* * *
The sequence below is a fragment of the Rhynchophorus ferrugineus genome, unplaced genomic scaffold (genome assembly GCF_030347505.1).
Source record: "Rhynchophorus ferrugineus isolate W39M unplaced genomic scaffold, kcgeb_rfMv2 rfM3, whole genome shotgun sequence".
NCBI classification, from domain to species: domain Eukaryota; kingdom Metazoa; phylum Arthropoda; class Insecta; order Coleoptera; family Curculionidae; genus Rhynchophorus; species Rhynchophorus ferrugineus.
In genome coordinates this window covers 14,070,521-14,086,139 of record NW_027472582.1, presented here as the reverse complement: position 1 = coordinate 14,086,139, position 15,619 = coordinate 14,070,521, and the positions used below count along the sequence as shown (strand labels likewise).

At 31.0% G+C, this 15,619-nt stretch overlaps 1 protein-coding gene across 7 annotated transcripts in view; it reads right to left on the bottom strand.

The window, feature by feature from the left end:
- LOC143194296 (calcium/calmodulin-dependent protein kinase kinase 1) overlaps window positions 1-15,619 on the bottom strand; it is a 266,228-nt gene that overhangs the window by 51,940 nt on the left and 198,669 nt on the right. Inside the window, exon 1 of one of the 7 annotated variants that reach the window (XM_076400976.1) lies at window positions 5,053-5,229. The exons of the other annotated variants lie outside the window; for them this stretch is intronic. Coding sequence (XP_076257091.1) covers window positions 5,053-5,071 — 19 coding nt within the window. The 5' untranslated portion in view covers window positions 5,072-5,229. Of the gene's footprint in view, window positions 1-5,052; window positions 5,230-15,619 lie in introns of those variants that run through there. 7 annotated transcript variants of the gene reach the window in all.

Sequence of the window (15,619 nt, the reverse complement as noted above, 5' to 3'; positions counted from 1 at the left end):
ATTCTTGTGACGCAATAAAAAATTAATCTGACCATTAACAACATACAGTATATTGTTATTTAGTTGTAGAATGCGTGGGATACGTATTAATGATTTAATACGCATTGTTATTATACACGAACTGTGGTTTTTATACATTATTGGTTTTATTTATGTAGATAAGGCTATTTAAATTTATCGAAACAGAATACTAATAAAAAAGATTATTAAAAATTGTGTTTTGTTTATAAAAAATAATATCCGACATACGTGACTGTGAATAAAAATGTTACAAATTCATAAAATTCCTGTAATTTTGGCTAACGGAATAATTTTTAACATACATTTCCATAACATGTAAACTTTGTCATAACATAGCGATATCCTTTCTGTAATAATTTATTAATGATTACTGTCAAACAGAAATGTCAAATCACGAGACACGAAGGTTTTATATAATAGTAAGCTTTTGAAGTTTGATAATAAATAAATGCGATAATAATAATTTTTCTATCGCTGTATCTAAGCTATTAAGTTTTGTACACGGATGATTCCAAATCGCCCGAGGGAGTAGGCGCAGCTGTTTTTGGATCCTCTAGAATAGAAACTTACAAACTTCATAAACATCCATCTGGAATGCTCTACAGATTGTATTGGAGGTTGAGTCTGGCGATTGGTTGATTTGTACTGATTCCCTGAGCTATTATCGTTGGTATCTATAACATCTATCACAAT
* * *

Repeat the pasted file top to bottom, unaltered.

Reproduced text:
The sequence below is a fragment of the Rhynchophorus ferrugineus genome, unplaced genomic scaffold (genome assembly GCF_030347505.1).
Source record: "Rhynchophorus ferrugineus isolate W39M unplaced genomic scaffold, kcgeb_rfMv2 rfM3, whole genome shotgun sequence".
NCBI classification, from domain to species: domain Eukaryota; kingdom Metazoa; phylum Arthropoda; class Insecta; order Coleoptera; family Curculionidae; genus Rhynchophorus; species Rhynchophorus ferrugineus.
In genome coordinates this window covers 14,070,521-14,086,139 of record NW_027472582.1, presented here as the reverse complement: position 1 = coordinate 14,086,139, position 15,619 = coordinate 14,070,521, and the positions used below count along the sequence as shown (strand labels likewise).

At 31.0% G+C, this 15,619-nt stretch overlaps 1 protein-coding gene across 7 annotated transcripts in view; it reads right to left on the bottom strand.

The window, feature by feature from the left end:
- LOC143194296 (calcium/calmodulin-dependent protein kinase kinase 1) overlaps window positions 1-15,619 on the bottom strand; it is a 266,228-nt gene that overhangs the window by 51,940 nt on the left and 198,669 nt on the right. Inside the window, exon 1 of one of the 7 annotated variants that reach the window (XM_076400976.1) lies at window positions 5,053-5,229. The exons of the other annotated variants lie outside the window; for them this stretch is intronic. Coding sequence (XP_076257091.1) covers window positions 5,053-5,071 — 19 coding nt within the window. The 5' untranslated portion in view covers window positions 5,072-5,229. Of the gene's footprint in view, window positions 1-5,052; window positions 5,230-15,619 lie in introns of those variants that run through there. 7 annotated transcript variants of the gene reach the window in all.

Sequence of the window (15,619 nt, the reverse complement as noted above, 5' to 3'; positions counted from 1 at the left end):
ATTCTTGTGACGCAATAAAAAATTAATCTGACCATTAACAACATACAGTATATTGTTATTTAGTTGTAGAATGCGTGGGATACGTATTAATGATTTAATACGCATTGTTATTATACACGAACTGTGGTTTTTATACATTATTGGTTTTATTTATGTAGATAAGGCTATTTAAATTTATCGAAACAGAATACTAATAAAAAAGATTATTAAAAATTGTGTTTTGTTTATAAAAAATAATATCCGACATACGTGACTGTGAATAAAAATGTTACAAATTCATAAAATTCCTGTAATTTTGGCTAACGGAATAATTTTTAACATACATTTCCATAACATGTAAACTTTGTCATAACATAGCGATATCCTTTCTGTAATAATTTATTAATGATTACTGTCAAACAGAAATGTCAAATCACGAGACACGAAGGTTTTATATAATAGTAAGCTTTTGAAGTTTGATAATAAATAAATGCGATAATAATAATTTTTCTATCGCTGTATCTAAGCTATTAAGTTTTGTACACGGATGATTCCAAATCGCCCGAGGGAGTAGGCGCAGCTGTTTTTGGATCCTCTAGAATAGAAACTTACAAACTTCATAAACATCCATCTGGAATGCTCTACAGATTGTATTGGAGGTTGAGTCTGGCGATTGGTTGATTTGTACTGATTCCCTGAGCTATTATCGTTGGTATCTATAACATCTATCACAAT